The Process of Achieving ISO 17025 Accreditation
Dr David Trew BSc (Hons), PhD, CChem MRSC
This article discusses the process of achieving accreditation to the International Organisation for Standardisation (ISO) International Standard ISO 17025 General Requirements for the Competence of Testing and Calibration Laboratories1. This paper is intended to provide laboratories seeking accreditation to the ISO 17025 International Standard the activities that need to be carried out to achieve accreditation and of what will happen at each stage of the assessment process.
This article is primarily targeted at laboratories seeking accreditation for the first time. However, parts of it will also be of interest to laboratories who are already accredited and are seeking reaccreditation.
The ISO 17025 International Standard establishes a set of requirements that form a framework for individual testing and calibration laboratories to construct a quality management system (QMS) to meet their specific requirements. Accreditation of a testing or calibration to the ISO 17025 International Standard provides objective, impartial and independent evidence that a laboratory is both technically competent to perform the tests or calibrations and, in addition, maintains a quality management system that is designed to assure the quality of the tests or calibrations carried out.
Because ISO 17025 is recognised as the gold standard for laboratory quality management systems the results delivered by laboratories that have achieved ISO 17025 accreditation are internationally recognised and such laboratories have access to the global marketplace.
Assessment and accreditation to the ISO 17025 International Standard is carried out by accrediting organisations. Such organisations must be party to the International Laboratory Accreditation Cooperation (ILAC) mutual recognition agreement and/or one of the regional mutual recognition agreements. Such as European Co-
When selecting an accrediting body, it is important to consider the following:
1. Does the organisation have experience with your type of testing or calibration? This can be checked by reviewing the accreditation certificates issued by the body. These should be on the body’s website.
2. Is the accrediting body recognized for its accreditation program? This can be checked reviewing either the International Laboratory Accreditation Cooperation website (www.ilac.org.) or the regional accreditation cooperation website.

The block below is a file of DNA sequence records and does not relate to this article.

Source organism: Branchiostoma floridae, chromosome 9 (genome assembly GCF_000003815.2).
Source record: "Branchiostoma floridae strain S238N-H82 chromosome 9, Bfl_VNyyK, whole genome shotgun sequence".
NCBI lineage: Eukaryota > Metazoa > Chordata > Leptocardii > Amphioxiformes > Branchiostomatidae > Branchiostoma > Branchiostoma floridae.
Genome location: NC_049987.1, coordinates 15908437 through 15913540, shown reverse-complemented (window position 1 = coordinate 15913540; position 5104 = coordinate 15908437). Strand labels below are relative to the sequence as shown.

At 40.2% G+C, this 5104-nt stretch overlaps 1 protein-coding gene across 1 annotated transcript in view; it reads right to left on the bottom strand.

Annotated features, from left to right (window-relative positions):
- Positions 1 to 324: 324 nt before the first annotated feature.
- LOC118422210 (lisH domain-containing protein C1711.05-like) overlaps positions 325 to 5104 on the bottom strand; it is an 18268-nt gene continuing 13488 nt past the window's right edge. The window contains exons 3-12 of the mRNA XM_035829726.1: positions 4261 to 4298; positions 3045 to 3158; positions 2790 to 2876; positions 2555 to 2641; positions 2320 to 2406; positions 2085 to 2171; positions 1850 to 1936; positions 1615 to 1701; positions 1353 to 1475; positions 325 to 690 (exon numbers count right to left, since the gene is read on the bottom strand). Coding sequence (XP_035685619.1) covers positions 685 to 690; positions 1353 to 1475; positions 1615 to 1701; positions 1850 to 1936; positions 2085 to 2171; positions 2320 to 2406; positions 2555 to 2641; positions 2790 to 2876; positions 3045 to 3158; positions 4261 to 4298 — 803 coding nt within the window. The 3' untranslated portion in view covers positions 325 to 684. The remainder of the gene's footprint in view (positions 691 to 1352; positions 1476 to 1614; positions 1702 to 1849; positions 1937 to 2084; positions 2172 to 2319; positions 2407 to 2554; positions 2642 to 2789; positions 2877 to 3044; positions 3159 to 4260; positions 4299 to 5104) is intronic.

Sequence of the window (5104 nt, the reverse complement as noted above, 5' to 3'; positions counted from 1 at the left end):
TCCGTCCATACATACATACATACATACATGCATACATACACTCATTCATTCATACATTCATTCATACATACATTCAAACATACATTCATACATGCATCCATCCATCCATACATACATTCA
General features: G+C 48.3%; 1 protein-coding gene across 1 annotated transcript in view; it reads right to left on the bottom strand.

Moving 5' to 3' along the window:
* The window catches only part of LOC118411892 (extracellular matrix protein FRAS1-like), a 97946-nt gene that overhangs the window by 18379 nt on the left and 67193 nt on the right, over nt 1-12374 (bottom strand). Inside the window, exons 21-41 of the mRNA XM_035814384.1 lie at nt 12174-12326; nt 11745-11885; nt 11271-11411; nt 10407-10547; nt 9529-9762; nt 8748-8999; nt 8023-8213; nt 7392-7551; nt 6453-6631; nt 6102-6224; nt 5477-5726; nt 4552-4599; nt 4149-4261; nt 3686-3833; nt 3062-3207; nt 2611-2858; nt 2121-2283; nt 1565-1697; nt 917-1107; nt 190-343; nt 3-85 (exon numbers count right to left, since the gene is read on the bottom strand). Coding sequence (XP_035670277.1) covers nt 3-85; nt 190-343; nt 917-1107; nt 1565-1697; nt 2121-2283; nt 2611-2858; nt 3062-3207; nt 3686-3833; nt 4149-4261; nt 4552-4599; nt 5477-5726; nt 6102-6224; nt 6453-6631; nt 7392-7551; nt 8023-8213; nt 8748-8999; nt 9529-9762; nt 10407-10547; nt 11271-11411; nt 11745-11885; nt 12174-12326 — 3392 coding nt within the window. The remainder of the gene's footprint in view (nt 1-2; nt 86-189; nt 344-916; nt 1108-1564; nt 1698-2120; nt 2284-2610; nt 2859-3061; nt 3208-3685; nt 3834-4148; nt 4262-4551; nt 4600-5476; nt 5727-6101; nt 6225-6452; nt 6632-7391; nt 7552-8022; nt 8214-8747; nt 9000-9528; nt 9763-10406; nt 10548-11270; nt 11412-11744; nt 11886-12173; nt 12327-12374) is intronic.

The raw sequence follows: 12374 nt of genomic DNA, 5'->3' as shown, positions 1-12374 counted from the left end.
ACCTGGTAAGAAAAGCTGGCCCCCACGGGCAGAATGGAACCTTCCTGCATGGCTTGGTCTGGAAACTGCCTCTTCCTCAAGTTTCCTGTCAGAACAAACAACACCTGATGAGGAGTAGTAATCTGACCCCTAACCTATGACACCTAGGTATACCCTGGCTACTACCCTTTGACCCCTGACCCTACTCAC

3. Does the accrediting body have assessors qualified to conduct assessments in your particular scope of calibration or testing? Where are the assessors located?
4. Is the accrediting body willing to provide you with a complete description of its accreditation process? What are their policies or contract restrictions that may affect you?
5. Is the accrediting body allowed to operate in your jurisdiction?
6. Is the company financially stable? Will the accrediting body still be in business during the period that your accreditation certificate is valid?
Although some of the details of the accreditation process may depend on the accrediting body you choose, the overall process will be same irrespective of the body you use and consists of the following steeps.
1. Prepare for Accreditation
2. Filing an Application
3. Preliminary Assessment (Optional)
4. Document Review
5. Onsite Assessment
6. Corrective Actions
The timings of these activities will depend on the accrediting body you have selected. Some bodies require applicants to have at least implemented the quality management system and be able to submit a quality manual and procedures at the time of submitting their application. Whereas other accrediting bodies will allow you to submit your application without these documents and are happy to wait until the applicant is ready to submit them.